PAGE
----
What if the original goal of Oswald's venture to Mexico was indeed to obtain a visa?  The fact that the visa application sent to Cuba in 1963 and seen firsthand by Congressional investigators in the 70's was affixed with Oswald's photograph is strong evidence that he was the individual in and out of the Cuban consulate several times on Sept. 27th.  Is it reasonable to think that equipped with a number of documents displaying his communist bona fides his handlers believed he might actually be able to procure a visa in Mexico for travel to Cuba?  One can imagine the operational possibilities from there if successful. 

 

In this scenario Oswald is shepherded into Mexico City in an unknown fashion, surreptitiously, and is probably there on the 27th only.  Whether he avoided Embassy surveillance, there was no surveillance, or surveillance was buried is really anybody's guess. Having all hope extinguished of receiving a visa though, it was necessary for those with knowledge of the situation to enact a plan B.  Or, in an equally likely scenario the gambit was piggybacked or hi-jacked by those with high level intelligence connections.  I think either would explain the incredibly disjointed goings on from September 28th forward.  And also the unconvincing paper trail, having been made as an afterthought.

 

It has been noted that David Phillips cited Anne Goodpasture with having discovered Oswald at the Cuban Embassy.  It's a pretty puzzling statement considering the events that followed.  But what if this is a nod to a lesser known history?  What if by the morning of September 28th Goodpasture/MEXI/Others have made the connection?  "Holy sh*t!, it's Oswald!!"  They're presented with a golden opportunity.  Silvia Duran and Oswald are duly impersonated Saturday morning with the dead giveaway being that she is referred to as "someone later identified as Silvia Duran".  The transcribers know Silvia Duran's voice. And Oswald did not speak broken Russian.  But anyway it's now entered into the record that "Oswald" has visited both the Cuban and Soviet embassies, and that he would be having further visits.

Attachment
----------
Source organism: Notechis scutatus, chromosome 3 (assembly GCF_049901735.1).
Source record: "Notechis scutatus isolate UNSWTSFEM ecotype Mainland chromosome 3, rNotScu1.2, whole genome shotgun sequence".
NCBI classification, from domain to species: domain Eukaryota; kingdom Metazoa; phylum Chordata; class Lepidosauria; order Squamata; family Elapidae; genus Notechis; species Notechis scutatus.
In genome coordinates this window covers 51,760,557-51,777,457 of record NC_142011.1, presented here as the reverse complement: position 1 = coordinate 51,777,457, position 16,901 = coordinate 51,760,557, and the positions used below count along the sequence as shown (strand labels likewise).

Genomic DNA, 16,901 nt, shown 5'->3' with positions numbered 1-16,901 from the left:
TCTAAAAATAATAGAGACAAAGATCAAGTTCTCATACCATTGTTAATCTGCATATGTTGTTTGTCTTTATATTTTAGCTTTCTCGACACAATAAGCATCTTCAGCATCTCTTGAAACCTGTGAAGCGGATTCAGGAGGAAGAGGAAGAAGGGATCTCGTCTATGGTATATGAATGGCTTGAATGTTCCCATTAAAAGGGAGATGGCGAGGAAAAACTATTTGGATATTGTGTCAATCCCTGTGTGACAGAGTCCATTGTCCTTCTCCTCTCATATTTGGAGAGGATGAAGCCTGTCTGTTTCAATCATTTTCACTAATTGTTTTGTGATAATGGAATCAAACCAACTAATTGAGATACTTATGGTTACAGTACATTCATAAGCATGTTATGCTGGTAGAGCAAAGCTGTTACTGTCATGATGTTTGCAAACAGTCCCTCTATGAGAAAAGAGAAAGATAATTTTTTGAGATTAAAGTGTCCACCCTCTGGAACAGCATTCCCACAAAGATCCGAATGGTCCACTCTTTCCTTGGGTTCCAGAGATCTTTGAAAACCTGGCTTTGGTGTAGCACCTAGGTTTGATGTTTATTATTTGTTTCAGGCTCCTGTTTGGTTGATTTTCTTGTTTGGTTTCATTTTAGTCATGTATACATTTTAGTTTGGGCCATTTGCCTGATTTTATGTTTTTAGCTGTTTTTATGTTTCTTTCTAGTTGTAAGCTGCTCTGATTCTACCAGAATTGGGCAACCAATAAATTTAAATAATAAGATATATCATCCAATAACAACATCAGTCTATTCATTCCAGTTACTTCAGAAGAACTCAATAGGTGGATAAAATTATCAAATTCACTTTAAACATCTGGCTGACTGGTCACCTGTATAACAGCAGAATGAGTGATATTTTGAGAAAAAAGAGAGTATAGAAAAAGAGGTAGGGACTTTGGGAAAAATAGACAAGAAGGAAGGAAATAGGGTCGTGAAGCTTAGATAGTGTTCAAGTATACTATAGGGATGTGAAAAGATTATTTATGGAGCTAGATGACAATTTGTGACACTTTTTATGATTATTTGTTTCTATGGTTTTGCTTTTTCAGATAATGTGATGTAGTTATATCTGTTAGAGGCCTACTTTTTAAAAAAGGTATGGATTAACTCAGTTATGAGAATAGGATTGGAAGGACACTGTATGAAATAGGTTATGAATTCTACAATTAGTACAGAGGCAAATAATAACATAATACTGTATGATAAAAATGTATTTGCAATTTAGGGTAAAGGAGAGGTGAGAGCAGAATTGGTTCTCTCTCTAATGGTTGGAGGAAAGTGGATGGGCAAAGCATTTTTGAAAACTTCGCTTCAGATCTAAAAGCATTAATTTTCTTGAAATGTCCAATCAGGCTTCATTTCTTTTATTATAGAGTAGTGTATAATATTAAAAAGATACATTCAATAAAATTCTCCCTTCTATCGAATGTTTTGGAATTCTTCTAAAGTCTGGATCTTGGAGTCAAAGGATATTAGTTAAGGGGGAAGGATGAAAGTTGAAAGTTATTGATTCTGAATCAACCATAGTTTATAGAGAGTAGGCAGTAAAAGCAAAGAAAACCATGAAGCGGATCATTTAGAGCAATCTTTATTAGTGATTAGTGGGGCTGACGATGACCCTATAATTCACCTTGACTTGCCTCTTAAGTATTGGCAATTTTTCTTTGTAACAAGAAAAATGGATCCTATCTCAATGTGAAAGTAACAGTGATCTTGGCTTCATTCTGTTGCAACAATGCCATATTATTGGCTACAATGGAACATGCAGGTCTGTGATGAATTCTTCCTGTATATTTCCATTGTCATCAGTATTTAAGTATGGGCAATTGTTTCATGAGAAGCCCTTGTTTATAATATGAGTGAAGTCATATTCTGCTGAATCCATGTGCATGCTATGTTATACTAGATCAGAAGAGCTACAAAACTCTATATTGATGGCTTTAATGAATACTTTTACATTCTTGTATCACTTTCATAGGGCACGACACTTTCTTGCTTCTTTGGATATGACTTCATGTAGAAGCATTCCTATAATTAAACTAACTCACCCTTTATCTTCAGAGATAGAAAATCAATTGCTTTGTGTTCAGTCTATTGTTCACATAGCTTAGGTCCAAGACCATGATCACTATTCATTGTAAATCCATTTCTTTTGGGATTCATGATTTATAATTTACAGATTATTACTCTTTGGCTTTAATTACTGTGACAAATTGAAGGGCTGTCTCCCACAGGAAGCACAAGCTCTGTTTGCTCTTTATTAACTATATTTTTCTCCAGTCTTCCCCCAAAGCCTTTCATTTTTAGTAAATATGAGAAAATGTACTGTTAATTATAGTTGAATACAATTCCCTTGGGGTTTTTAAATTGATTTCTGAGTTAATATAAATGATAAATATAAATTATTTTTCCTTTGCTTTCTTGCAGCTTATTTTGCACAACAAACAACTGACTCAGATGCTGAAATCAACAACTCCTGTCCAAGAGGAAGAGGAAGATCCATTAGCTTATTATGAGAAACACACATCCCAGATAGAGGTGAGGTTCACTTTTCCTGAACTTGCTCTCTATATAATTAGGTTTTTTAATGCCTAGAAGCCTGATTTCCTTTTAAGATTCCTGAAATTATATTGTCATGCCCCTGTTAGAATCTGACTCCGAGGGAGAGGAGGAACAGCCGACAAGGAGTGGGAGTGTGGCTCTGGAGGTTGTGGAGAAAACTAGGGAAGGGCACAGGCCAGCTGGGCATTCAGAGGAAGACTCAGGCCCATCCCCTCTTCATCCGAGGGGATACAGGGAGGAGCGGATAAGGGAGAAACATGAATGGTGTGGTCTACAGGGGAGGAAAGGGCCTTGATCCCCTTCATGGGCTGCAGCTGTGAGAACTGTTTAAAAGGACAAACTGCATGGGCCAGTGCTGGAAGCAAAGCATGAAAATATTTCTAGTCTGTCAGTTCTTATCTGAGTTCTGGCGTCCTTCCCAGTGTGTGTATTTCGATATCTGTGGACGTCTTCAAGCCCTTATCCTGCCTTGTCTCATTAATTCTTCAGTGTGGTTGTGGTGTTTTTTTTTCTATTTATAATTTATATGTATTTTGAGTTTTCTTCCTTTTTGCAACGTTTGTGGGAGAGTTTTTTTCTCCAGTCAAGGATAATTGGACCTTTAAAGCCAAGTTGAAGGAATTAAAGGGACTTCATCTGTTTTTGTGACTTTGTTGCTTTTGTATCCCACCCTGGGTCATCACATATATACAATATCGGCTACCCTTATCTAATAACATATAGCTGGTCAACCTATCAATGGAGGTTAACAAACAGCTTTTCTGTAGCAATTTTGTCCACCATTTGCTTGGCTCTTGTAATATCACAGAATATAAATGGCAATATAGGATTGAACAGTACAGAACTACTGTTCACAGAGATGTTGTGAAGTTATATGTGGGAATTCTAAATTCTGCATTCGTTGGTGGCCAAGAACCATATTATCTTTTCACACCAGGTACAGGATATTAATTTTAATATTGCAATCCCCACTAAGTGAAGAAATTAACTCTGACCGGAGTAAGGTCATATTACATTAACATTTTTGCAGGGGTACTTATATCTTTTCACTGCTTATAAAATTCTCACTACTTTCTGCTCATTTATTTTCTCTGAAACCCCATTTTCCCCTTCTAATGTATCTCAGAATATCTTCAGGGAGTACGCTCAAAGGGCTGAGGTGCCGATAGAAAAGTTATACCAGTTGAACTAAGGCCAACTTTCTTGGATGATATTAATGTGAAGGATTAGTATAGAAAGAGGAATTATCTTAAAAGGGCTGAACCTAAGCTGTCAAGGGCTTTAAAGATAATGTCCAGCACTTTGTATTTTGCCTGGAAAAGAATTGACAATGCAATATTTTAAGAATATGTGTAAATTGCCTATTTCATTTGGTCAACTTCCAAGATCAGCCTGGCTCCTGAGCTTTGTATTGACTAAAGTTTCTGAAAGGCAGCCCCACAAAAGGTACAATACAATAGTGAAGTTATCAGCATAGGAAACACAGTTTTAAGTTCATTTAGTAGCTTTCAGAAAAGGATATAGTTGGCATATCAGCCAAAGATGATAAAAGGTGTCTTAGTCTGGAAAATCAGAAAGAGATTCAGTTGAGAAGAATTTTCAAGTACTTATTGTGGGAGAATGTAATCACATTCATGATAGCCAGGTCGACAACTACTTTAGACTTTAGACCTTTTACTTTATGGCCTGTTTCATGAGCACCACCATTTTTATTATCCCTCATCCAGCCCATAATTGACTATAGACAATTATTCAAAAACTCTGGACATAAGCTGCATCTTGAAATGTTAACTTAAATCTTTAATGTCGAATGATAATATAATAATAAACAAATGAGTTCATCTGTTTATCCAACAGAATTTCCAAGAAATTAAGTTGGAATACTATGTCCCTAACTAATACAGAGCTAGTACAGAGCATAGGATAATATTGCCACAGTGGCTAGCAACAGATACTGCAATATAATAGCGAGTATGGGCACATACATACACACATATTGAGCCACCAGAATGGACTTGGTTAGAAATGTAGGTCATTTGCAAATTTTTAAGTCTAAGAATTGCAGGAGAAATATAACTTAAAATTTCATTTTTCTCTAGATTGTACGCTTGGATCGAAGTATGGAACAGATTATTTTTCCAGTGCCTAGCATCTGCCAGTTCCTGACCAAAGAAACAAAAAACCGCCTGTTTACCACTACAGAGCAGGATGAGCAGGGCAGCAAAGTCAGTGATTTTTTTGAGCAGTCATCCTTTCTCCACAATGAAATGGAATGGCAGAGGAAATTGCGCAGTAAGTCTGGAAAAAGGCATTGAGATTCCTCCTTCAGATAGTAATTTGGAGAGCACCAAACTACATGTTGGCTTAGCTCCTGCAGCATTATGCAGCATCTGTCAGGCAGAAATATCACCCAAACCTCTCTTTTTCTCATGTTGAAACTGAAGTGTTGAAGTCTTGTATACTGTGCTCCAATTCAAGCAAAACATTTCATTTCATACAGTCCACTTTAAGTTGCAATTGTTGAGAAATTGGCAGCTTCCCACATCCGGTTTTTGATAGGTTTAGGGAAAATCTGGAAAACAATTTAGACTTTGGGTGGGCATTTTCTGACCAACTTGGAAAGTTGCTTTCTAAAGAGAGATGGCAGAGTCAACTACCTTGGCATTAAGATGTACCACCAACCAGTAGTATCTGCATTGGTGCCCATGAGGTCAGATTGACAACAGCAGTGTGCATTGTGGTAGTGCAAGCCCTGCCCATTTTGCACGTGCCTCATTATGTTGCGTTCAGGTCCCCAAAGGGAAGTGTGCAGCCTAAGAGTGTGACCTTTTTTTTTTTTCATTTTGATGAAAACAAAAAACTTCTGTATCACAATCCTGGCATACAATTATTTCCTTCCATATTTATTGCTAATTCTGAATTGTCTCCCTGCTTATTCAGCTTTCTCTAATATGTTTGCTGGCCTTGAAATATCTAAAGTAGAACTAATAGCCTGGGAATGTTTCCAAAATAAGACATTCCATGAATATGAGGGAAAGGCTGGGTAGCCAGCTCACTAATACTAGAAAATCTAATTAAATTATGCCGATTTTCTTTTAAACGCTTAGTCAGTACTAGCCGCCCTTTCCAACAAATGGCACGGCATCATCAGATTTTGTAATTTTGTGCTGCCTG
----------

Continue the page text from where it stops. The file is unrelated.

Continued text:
A good deal of evidence exists that there is at least one missing call that discussed "Oswald's" need for financial assistance but the coup de grace was delivered in the second October 1st phony call that elicited the name Kostikov from the Soviets which was quickly followed by "My Name is Oswald".  Those with knowledge of TUMBLEWEED would make sure their Kostikov knowledge would stay hidden until the appropriate time.  If our Intelligence Agencies had been acting in good faith it's inconceivable that this information would not have set off alarms in early October 1963.  

 

Instead what we have following these events appears to be an enormous charade.  Which actually helps immensely when trying to explain certain actions.  How else can we accept Goodpasture/MEXI equating a phone call with an image from a different date?  And why wouldn't HQ send a picture of Oswald to Mexico City?  If the goal was to make sure the fable coming out of MEXI stayed attached to LHO then it makes sense.  

 

Taking this one step further, and I have no idea whether this was part of the original plan or not, but if we assume Oswald was supposed to be killed in a setup/shootout scenario on the 22nd, then what are the chances a picture of Oswald shows up in Dallas from Mexico in the wee hours of the 23rd?